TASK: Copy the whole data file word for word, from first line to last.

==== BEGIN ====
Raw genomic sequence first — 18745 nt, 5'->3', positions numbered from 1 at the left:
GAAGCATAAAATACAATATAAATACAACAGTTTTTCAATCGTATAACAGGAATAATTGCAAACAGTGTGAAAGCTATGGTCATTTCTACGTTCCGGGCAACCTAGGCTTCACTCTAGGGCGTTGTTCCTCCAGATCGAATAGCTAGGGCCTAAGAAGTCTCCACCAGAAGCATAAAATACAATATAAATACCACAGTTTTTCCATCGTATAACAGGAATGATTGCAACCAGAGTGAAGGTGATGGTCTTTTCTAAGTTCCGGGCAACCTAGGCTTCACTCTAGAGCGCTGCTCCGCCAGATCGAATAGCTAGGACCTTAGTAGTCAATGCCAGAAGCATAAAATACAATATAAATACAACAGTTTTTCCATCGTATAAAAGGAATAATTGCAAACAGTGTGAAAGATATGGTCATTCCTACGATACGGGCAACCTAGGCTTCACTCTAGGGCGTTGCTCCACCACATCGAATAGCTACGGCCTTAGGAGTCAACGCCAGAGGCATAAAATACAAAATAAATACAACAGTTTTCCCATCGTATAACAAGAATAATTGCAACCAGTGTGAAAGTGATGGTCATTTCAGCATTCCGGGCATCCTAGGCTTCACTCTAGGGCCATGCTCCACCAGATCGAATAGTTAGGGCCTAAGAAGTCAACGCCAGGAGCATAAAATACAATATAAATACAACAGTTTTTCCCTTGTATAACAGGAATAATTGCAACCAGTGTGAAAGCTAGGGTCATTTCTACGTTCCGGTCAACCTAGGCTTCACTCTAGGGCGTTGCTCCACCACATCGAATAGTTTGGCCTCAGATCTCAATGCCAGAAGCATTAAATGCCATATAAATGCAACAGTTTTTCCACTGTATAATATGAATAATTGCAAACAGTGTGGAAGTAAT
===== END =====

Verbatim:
Raw genomic sequence first — 18745 nt, 5'->3', positions numbered from 1 at the left:
GAAGCATAAAATACAATATAAATACAACAGTTTTTCAATCGTATAACAGGAATAATTGCAAACAGTGTGAAAGCTATGGTCATTTCTACGTTCCGGGCAACCTAGGCTTCACTCTAGGGCGTTGTTCCTCCAGATCGAATAGCTAGGGCCTAAGAAGTCTCCACCAGAAGCATAAAATACAATATAAATACCACAGTTTTTCCATCGTATAACAGGAATGATTGCAACCAGAGTGAAGGTGATGGTCTTTTCTAAGTTCCGGGCAACCTAGGCTTCACTCTAGAGCGCTGCTCCGCCAGATCGAATAGCTAGGACCTTAGTAGTCAATGCCAGAAGCATAAAATACAATATAAATACAACAGTTTTTCCATCGTATAAAAGGAATAATTGCAAACAGTGTGAAAGATATGGTCATTCCTACGATACGGGCAACCTAGGCTTCACTCTAGGGCGTTGCTCCACCACATCGAATAGCTACGGCCTTAGGAGTCAACGCCAGAGGCATAAAATACAAAATAAATACAACAGTTTTCCCATCGTATAACAAGAATAATTGCAACCAGTGTGAAAGTGATGGTCATTTCAGCATTCCGGGCATCCTAGGCTTCACTCTAGGGCCATGCTCCACCAGATCGAATAGTTAGGGCCTAAGAAGTCAACGCCAGGAGCATAAAATACAATATAAATACAACAGTTTTTCCCTTGTATAACAGGAATAATTGCAACCAGTGTGAAAGCTAGGGTCATTTCTACGTTCCGGTCAACCTAGGCTTCACTCTAGGGCGTTGCTCCACCACATCGAATAGTTTGGCCTCAGATCTCAATGCCAGAAGCATTAAATGCCATATAAATGCAACAGTTTTTCCACTGTATAATATGAATAATTGCAAACAGTGTGGAAGTAAT